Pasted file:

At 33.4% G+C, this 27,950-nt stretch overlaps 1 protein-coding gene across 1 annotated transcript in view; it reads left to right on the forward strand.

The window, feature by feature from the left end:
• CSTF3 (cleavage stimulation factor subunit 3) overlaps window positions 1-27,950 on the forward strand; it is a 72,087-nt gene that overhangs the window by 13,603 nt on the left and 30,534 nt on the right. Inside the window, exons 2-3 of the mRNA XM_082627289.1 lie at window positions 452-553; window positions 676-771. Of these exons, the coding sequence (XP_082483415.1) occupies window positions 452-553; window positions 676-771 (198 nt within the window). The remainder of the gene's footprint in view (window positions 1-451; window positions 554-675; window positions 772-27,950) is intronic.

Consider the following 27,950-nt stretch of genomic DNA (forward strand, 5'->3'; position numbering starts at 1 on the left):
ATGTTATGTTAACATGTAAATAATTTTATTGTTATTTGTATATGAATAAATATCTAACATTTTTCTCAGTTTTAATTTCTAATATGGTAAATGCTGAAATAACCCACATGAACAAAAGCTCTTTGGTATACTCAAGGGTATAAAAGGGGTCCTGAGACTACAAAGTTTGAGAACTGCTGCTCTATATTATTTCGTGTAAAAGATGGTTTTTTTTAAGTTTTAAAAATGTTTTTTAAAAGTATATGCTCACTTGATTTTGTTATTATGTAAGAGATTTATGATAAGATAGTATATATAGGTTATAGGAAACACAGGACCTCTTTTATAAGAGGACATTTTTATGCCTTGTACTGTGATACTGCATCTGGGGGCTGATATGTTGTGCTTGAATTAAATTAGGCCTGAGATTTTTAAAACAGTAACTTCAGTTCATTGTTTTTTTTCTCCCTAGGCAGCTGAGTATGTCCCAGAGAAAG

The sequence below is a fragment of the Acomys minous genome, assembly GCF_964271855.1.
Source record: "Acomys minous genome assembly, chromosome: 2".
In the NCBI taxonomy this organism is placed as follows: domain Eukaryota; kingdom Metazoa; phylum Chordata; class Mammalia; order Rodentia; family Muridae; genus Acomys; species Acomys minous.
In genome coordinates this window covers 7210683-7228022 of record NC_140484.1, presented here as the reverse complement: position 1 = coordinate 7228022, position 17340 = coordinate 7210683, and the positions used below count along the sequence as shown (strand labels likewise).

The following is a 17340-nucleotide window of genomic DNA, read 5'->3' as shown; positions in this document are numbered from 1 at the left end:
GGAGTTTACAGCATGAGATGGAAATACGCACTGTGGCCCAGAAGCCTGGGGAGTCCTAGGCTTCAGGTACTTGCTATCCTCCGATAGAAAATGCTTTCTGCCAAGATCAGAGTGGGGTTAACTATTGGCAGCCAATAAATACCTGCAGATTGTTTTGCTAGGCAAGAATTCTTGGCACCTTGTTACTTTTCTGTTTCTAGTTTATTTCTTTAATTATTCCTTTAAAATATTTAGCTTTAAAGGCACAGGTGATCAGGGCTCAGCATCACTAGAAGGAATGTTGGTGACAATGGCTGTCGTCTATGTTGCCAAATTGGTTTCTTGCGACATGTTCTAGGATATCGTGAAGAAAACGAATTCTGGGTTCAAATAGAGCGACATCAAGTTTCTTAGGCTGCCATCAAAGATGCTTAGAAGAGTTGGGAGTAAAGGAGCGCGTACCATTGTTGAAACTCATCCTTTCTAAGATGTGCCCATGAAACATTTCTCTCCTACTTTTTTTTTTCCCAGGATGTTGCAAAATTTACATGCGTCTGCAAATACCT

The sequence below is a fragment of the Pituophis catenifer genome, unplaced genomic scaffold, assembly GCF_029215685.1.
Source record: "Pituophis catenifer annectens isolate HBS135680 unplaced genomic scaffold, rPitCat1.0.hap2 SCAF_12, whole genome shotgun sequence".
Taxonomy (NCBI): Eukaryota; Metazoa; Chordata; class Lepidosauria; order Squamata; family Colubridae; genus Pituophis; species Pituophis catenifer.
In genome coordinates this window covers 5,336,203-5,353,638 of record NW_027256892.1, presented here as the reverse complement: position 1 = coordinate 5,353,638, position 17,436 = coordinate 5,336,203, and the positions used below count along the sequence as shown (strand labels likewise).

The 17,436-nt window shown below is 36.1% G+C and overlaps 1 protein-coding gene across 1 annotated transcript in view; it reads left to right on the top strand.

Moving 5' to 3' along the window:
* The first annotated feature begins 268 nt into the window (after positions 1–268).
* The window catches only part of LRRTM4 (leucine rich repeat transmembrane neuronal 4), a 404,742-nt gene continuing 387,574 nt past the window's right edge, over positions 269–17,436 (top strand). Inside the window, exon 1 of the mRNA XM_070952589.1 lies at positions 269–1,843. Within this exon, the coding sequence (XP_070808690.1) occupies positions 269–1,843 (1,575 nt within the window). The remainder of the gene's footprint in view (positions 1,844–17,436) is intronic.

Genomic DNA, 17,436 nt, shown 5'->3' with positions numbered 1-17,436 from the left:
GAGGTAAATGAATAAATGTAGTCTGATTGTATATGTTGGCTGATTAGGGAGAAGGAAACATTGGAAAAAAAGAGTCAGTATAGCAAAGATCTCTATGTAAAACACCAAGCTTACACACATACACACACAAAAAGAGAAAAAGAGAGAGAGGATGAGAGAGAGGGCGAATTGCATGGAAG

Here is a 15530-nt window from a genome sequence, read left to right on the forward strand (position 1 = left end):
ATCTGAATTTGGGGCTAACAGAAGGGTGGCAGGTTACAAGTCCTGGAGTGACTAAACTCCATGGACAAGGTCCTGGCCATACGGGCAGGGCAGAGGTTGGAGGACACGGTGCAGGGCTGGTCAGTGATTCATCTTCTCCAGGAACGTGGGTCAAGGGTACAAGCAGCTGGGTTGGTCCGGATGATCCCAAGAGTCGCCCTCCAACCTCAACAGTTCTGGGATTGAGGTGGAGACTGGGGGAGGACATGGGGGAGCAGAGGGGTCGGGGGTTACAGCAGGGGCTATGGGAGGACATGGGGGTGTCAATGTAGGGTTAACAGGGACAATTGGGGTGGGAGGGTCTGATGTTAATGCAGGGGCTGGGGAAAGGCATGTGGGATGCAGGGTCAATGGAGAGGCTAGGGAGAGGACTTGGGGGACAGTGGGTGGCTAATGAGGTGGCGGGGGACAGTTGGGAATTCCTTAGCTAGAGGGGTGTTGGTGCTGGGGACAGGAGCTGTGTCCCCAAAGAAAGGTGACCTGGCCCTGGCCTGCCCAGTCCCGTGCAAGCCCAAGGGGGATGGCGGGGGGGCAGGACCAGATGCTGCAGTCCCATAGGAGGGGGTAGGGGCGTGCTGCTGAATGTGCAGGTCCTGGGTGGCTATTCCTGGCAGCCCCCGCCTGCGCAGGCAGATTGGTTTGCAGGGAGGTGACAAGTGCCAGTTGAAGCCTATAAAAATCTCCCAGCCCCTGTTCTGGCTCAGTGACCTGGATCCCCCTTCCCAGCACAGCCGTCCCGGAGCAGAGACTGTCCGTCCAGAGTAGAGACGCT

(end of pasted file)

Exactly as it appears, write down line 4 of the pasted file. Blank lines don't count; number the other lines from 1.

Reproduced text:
Consider the following 27,950-nt stretch of genomic DNA (forward strand, 5'->3'; position numbering starts at 1 on the left):